As patent, copyright, and other intellectual property rights have assumed greater economic importance, the manner in which those rights are used has come under increased scrutiny. Recently filed antitrust litigation against Microsoft Corporation, for example, focuses on the terms under which Microsoft has licensed its Windows® operating system to computer manufacturers (generally referenced as OEMs, for Original Equipment Manufacturers). In particular, parties to the litigation complain about the license agreements' requirement that the first screen to appear when customers initially turn on ("boot up") a computer display certain features common across all Windows-based platforms. The "first screen provision" has been portrayed as evidence that Microsoft seeks to undermine competitors in the computer software market.... Microsoft does supply a very large proportion of operating systems for personal computers, having dramatically outdistanced the competition with its Windows operating system for Intel-compatible computers. All of those challenging Microsoft start with the predicate that its Windows system is the de facto standard for most types of personal computer in the U.S. Plaintiffs assume that Microsoft has monopoly power as a result of Windows' success and argue that Microsoft has misused the advantage it enjoys with the success of Windows by various actions, particularly provisions in contracts licensing others to use Windows. The plaintiffs do not claim that Microsoft is engaged in or is facilitating a horizontal conspiracy-as would occur if Microsoft agreed with competing software firms to restrain output in a given product line. Instead, plaintiffs allege that Microsoft's vertical relations with other firms-in which Microsoft contracts with others in a principal-agent relationship-improperly use the power of its copyright for Windows and that system's success in the marketplace. That is the essence of the complaint respecting the first screen provision: that the rights conferred by copyright do not permit Microsoft to ask its licensees to bind themselves in that way. That complaint is problematic in part because it seems on its face to stand copyright law on its head. Copyright law provides an exclusive right for the owner to decide when and how to allow the copyrighted material to be used. Antitrust law, consequently, long has applied different standards to ordinary vertical agreements and agreements licensing intellectual property rights. Unfortunately, court decisions have not followed a single, straight line respecting the relationship between antitrust and intellectual property right laws, as discussed below, and the Microsoft case requires delineation of the way antitrust law should deal with copyright licensing, if not with contract arrangements more generally. Even if that issue is resolved favorably to plaintiffs (who dispute Microsoft's contention that intellectual property laws trump antitrust), there is a second problem. Antitrust analysis of vertical relationships under the rule of reason would require evaluation of the efficiency gains and costs of the challenged actions. Although such evaluations are done in many different settings, the complaints' allegations of improper provisions in licensing contracts call for an analysis that parses particular contract terms. That analysis necessarily entails an artificial assignment of effects among contract terms and is likely to be distorted from the considerations informing parties to the contracts. This paper examines the first screen provision in the context of the law and practice respecting computer software licensing. The first section provides background on copyright. The second section explores the considerations relevant to licensing contracts. The third section addresses the intersection between antitrust and copyright licensing. The fourth section directly considers the first screen provision-what it does, what interests it serves, and what efficiencies it generates. A concluding section argues that, while the provision should pass antitrust muster, the process of examining such licensing provisions under the antitrust laws may do more harm than good.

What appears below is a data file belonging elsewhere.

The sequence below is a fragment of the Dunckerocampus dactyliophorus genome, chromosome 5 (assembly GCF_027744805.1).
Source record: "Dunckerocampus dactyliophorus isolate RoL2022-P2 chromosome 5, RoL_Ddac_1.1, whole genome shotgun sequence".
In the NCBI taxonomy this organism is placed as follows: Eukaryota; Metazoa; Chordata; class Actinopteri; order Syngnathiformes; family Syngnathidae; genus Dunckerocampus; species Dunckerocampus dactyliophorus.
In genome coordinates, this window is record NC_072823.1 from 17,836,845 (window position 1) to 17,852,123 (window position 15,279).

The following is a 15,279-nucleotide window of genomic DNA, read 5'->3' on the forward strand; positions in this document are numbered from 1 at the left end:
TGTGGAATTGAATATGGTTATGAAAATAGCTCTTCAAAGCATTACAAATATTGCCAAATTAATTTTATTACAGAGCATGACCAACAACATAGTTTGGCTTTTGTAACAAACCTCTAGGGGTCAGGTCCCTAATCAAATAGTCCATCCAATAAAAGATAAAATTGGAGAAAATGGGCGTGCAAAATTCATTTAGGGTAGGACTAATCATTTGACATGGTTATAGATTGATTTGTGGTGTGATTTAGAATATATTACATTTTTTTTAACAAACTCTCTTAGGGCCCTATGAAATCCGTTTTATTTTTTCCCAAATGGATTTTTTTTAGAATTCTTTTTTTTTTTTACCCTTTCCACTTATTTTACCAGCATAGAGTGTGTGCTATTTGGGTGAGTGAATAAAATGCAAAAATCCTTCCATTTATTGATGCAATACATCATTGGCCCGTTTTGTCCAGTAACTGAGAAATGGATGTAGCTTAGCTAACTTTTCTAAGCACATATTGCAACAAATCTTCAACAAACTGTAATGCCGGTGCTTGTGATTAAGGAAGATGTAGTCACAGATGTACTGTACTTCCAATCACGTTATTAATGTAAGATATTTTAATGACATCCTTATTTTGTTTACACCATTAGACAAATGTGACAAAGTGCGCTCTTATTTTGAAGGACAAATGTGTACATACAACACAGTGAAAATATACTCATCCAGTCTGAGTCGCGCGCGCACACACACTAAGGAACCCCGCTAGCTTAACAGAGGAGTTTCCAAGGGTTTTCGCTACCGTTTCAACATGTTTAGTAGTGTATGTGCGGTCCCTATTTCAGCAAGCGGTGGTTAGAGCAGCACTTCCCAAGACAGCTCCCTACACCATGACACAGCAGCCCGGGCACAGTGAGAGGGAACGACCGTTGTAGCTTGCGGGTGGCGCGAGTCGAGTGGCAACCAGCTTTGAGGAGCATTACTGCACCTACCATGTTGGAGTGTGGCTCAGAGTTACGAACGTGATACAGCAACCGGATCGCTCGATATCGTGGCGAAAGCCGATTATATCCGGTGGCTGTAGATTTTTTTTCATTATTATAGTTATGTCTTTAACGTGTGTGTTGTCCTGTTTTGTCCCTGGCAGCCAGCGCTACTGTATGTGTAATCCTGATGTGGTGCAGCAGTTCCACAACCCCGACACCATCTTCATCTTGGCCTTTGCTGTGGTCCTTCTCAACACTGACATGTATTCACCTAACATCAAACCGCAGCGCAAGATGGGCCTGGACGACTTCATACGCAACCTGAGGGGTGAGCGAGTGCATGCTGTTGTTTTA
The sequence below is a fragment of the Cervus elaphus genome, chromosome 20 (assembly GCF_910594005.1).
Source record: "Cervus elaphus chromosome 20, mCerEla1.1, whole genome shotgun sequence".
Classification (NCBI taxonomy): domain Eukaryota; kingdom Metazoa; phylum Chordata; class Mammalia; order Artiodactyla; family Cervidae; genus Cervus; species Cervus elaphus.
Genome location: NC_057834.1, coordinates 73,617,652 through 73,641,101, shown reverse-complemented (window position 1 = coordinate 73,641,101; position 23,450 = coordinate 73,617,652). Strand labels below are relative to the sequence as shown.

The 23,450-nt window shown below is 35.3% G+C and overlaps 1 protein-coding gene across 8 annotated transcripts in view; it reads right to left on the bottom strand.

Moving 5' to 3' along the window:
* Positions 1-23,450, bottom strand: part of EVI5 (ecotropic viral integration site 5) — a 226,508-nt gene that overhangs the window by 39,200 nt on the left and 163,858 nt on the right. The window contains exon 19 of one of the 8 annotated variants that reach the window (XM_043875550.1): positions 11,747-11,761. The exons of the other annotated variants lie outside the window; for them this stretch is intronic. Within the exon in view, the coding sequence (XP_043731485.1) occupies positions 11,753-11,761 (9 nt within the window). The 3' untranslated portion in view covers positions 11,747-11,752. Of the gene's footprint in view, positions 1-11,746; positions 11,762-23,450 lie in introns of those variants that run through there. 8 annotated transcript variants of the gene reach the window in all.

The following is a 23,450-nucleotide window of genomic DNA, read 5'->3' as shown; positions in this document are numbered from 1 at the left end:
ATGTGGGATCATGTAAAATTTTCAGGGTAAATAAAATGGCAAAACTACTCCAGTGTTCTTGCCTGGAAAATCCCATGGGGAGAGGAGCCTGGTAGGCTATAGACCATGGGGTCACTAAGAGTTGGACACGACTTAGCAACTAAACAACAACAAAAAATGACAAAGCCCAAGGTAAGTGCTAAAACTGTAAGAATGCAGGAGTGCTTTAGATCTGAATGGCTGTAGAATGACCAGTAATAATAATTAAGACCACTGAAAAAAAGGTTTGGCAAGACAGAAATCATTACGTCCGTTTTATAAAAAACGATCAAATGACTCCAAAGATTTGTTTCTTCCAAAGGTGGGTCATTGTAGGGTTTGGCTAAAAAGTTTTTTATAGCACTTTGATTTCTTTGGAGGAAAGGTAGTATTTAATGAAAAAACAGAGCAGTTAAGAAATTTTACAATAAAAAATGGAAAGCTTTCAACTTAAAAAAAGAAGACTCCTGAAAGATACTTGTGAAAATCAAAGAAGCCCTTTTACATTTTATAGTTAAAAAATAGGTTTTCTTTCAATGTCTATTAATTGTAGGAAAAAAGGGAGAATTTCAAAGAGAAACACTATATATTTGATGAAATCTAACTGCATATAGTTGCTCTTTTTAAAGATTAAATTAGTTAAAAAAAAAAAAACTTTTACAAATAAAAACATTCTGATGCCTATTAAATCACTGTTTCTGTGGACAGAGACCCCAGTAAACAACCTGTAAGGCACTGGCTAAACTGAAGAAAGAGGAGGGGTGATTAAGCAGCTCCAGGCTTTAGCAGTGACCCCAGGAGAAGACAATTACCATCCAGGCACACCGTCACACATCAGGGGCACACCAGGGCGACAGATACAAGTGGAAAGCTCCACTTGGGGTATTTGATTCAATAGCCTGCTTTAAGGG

Ronald A. Cass,
Copyright, Licensing, and the First Screen ,
Mich. Telecomm. & Tech. L. Rev.
Available at: http://repository.law.umich.edu/mttlr/vol5/iss1/2